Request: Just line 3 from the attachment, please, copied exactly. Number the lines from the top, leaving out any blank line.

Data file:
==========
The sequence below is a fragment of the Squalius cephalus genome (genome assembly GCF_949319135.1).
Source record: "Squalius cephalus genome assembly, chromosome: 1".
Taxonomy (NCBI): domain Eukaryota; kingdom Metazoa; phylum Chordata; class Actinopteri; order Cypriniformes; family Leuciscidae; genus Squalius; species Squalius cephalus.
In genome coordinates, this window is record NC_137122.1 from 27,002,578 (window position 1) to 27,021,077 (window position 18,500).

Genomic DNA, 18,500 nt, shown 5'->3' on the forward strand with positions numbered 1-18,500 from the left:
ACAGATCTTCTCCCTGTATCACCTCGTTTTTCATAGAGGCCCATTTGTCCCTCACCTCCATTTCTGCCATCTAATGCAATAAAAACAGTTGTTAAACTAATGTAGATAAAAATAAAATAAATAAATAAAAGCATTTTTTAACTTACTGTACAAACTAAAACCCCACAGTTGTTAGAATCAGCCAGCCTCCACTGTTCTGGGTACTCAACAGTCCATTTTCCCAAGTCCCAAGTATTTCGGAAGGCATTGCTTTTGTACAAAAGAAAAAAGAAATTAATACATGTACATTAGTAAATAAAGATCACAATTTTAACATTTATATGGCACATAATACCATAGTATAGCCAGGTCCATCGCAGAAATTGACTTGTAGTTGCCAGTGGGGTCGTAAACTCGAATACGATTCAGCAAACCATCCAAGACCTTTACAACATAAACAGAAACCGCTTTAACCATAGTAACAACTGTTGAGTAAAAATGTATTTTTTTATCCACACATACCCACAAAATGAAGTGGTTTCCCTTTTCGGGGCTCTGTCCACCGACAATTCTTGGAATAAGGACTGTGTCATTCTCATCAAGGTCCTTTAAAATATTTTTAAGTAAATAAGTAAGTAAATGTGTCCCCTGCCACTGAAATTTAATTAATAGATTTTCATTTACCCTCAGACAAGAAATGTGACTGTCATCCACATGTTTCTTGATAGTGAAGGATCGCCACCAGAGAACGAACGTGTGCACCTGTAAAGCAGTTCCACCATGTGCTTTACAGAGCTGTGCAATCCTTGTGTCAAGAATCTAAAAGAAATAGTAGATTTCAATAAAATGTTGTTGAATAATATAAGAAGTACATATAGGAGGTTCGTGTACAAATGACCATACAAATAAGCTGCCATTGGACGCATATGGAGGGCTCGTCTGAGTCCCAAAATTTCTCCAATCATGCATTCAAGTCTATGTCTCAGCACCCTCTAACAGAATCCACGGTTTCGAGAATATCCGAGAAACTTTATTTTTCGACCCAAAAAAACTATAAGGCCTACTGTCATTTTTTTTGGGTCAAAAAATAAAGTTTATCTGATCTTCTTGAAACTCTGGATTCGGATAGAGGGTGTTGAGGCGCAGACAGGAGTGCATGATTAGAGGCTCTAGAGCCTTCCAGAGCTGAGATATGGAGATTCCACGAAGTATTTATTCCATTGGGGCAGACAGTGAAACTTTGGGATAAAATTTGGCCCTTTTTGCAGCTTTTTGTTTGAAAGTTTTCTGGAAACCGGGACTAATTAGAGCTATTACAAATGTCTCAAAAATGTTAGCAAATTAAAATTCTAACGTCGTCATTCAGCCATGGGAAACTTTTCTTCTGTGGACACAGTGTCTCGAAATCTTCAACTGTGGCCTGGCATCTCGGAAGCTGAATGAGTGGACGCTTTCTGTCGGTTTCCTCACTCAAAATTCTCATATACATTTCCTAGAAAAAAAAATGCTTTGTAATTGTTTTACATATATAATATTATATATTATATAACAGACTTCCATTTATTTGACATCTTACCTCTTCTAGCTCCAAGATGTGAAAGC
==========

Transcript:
Taxonomy (NCBI): domain Eukaryota; kingdom Metazoa; phylum Chordata; class Actinopteri; order Cypriniformes; family Leuciscidae; genus Squalius; species Squalius cephalus.